Will the weakness in Intel Corporation (NASDAQ:INTC) shares prove temporary given the strong fundamentals?

With its stock down 7.2% over the past week, it’s easy to overlook Intel (NASDAQ:INTC). But if you pay close attention, you might realize that its strong financials could mean the stock could potentially see a long-term rise in value, as the markets generally reward companies in good financial shape. In this article, we decided to focus on Intel’s ROE.

Return on equity or ROE is a key metric used to gauge how effectively a company’s management is using the company’s capital. In other words, it reveals the company’s success in turning shareholders’ investments into profits.

Check out our latest analysis for Intel

How is ROE calculated?

the return on equity formula East:

Return on equity = Net income (from continuing operations) ÷ Equity

So, based on the above formula, the ROE for Intel is:

21% = US$20 billion ÷ US$95 billion (based on trailing 12 months to December 2021).

“Yield” is the income the business has earned over the past year. One way to conceptualize this is that for every dollar of share capital it has, the company has made a profit of $0.21.

What does ROE have to do with earnings growth?

So far we have learned that ROE is a measure of a company’s profitability. Depending on how much of those earnings the company reinvests or “keeps”, and how efficiently it does so, we are then able to assess a company’s earnings growth potential. Assuming all else is equal, companies that have both a higher return on equity and better earnings retention are generally the ones with a higher growth rate compared to companies that don’t. same characteristics.

Intel Earnings Growth and 21% ROE

For starters, Intel’s ROE looks acceptable. Even when compared to the industry average of 18%, the company’s ROE looks pretty decent. This certainly adds some context to Intel’s moderate 13% net income growth seen over the past five years.

We then compared Intel’s net income growth with the industry and found that the company’s growth figure is below the industry average growth rate of 20% over the same period, which which is a little worrying.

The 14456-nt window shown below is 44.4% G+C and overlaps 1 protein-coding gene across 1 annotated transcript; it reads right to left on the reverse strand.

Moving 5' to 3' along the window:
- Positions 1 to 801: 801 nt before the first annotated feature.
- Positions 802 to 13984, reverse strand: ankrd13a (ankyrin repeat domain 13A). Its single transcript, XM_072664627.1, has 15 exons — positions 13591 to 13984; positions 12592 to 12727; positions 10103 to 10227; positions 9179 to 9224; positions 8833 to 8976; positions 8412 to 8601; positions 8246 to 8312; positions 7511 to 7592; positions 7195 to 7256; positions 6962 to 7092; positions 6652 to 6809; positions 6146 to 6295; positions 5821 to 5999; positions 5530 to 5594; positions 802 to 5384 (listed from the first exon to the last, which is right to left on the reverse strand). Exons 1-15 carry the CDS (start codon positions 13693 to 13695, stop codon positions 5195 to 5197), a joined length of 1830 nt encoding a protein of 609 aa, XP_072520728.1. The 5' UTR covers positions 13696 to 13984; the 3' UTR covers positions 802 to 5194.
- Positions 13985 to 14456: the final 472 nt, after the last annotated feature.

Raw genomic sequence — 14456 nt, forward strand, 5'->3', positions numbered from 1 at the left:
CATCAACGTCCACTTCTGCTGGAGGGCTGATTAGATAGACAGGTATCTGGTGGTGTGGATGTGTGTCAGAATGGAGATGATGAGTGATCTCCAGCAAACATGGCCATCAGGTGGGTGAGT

NasdaqGS: INTC Past Earnings Growth April 3, 2022

The basis for attaching value to a company is, to a large extent, linked to the growth of its profits. The investor should try to establish whether the expected growth or decline in earnings, as the case may be, is taken into account. This then helps them determine whether the action is placed for a bright or bleak future. Is Intel valued enough compared to other companies? These 3 assessment metrics might help you decide.

Is Intel Effectively Using Its Retained Earnings?

With a three-year median payout ratio of 27% (implying the company retains 73% of its earnings), it appears Intel is effectively reinvesting in a way to see respectable earnings growth and paying out a healthy dividend. covered. .

Additionally, Intel is committed to continuing to share its earnings with shareholders, which we infer from its long history of paying dividends for at least ten years. Our latest analyst data shows that the company’s future payout ratio is expected to reach 41% over the next three years. Thus, the expected increase in the payout ratio explains the expected drop in the company’s ROE to 14%, over the same period.


Overall, we think Intel’s performance is pretty good. In particular, we appreciate the fact that the company is reinvesting heavily in its business, and at a high rate of return. As a result, its decent revenue growth is not surprising. That said, in studying the latest analyst forecasts, we found that while the company has seen growth in past earnings, analysts expect future earnings to decline. To learn more about the latest analyst forecasts for the company, check out this analyst forecast visualization for the company.

This Simply Wall St article is general in nature. We provide commentary based on historical data and analyst forecasts only using unbiased methodology and our articles are not intended to be financial advice. It is not a recommendation to buy or sell stocks and does not take into account your objectives or financial situation. Our goal is to bring you targeted long-term analysis based on fundamental data. Note that our analysis may not take into account the latest announcements from price-sensitive companies or qualitative materials. Simply Wall St has no position in the stocks mentioned.

Luisa D. Fuller